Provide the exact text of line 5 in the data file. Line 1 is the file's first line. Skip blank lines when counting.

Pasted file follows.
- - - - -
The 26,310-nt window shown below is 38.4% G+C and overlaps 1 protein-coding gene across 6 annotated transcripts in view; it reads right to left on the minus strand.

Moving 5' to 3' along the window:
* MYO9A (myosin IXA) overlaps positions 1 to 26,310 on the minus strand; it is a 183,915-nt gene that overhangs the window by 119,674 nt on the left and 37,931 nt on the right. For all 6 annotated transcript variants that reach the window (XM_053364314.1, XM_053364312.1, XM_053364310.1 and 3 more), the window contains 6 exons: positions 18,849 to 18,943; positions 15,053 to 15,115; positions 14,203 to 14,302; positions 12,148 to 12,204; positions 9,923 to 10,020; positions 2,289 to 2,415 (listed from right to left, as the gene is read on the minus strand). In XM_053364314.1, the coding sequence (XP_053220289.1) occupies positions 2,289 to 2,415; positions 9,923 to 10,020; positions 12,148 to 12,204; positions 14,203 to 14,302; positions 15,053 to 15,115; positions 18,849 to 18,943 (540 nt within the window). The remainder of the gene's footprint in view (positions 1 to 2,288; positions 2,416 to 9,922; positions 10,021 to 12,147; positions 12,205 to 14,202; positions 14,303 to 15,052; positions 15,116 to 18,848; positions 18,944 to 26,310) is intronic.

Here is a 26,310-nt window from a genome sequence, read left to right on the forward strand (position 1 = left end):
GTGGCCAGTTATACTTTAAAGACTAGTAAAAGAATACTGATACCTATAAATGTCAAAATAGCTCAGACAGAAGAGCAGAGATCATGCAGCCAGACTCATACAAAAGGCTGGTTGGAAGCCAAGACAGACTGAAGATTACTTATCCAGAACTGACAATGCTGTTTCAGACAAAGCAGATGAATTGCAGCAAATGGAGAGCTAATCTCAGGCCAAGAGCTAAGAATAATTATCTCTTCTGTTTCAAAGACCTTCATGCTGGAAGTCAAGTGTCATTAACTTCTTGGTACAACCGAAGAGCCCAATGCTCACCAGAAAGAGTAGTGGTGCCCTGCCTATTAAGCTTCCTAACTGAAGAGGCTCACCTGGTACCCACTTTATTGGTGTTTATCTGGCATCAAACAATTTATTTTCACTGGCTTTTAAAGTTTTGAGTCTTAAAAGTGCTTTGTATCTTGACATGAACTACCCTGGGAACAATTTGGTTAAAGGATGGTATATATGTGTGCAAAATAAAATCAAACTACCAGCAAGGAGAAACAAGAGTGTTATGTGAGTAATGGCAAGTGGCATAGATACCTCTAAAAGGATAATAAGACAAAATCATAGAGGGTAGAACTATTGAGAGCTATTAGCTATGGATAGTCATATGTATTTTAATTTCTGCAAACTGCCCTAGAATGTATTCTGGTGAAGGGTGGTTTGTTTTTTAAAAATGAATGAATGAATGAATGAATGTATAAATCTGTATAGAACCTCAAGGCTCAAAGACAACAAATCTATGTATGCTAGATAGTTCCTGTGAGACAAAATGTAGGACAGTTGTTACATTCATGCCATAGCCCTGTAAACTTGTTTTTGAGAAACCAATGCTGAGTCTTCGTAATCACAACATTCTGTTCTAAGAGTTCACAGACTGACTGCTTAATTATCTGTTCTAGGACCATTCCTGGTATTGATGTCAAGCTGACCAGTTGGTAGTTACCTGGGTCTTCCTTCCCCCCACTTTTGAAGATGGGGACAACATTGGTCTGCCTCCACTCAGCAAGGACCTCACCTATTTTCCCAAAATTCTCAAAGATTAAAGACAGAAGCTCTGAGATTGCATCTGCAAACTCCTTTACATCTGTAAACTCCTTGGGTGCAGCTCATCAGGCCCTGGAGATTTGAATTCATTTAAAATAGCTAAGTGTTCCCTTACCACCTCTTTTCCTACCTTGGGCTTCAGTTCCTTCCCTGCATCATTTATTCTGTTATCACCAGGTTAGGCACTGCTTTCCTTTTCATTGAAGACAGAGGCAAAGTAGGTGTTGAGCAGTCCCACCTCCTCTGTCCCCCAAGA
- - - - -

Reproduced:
GTGGCCAGTTATACTTTAAAGACTAGTAAAAGAATACTGATACCTATAAATGTCAAAATAGCTCAGACAGAAGAGCAGAGATCATGCAGCCAGACTCATACAAAAGGCTGGTTGGAAGCCAAGACAGACTGAAGATTACTTATCCAGAACTGACAATGCTGTTTCAGACAAAGCAGATGAATTGCAGCAAATGGAGAGCTAATCTCAGGCCAAGAGCTAAGAATAATTATCTCTTCTGTTTCAAAGACCTTCATGCTGGAAGTCAAGTGTCATTAACTTCTTGGTACAACCGAAGAGCCCAATGCTCACCAGAAAGAGTAGTGGTGCCCTGCCTATTAAGCTTCCTAACTGAAGAGGCTCACCTGGTACCCACTTTATTGGTGTTTATCTGGCATCAAACAATTTATTTTCACTGGCTTTTAAAGTTTTGAGTCTTAAAAGTGCTTTGTATCTTGACATGAACTACCCTGGGAACAATTTGGTTAAAGGATGGTATATATGTGTGCAAAATAAAATCAAACTACCAGCAAGGAGAAACAAGAGTGTTATGTGAGTAATGGCAAGTGGCATAGATACCTCTAAAAGGATAATAAGACAAAATCATAGAGGGTAGAACTATTGAGAGCTATTAGCTATGGATAGTCATATGTATTTTAATTTCTGCAAACTGCCCTAGAATGTATTCTGGTGAAGGGTGGTTTGTTTTTTAAAAATGAATGAATGAATGAATGAATGTATAAATCTGTATAGAACCTCAAGGCTCAAAGACAACAAATCTATGTATGCTAGATAGTTCCTGTGAGACAAAATGTAGGACAGTTGTTACATTCATGCCATAGCCCTGTAAACTTGTTTTTGAGAAACCAATGCTGAGTCTTCGTAATCACAACATTCTGTTCTAAGAGTTCACAGACTGACTGCTTAATTATCTGTTCTAGGACCATTCCTGGTATTGATGTCAAGCTGACCAGTTGGTAGTTACCTGGGTCTTCCTTCCCCCCACTTTTGAAGATGGGGACAACATTGGTCTGCCTCCACTCAGCAAGGACCTCACCTATTTTCCCAAAATTCTCAAAGATTAAAGACAGAAGCTCTGAGATTGCATCTGCAAACTCCTTTACATCTGTAAACTCCTTGGGTGCAGCTCATCAGGCCCTGGAGATTTGAATTCATTTAAAATAGCTAAGTGTTCCCTTACCACCTCTTTTCCTACCTTGGGCTTCAGTTCCTTCCCTGCATCATTTATTCTGTTATCACCAGGTTAGGCACTGCTTTCCTTTTCATTGAAGACAGAGGCAAAGTAGGTGTTGAGCAGTCCCACCTCCTCTGTCCCCCAAGA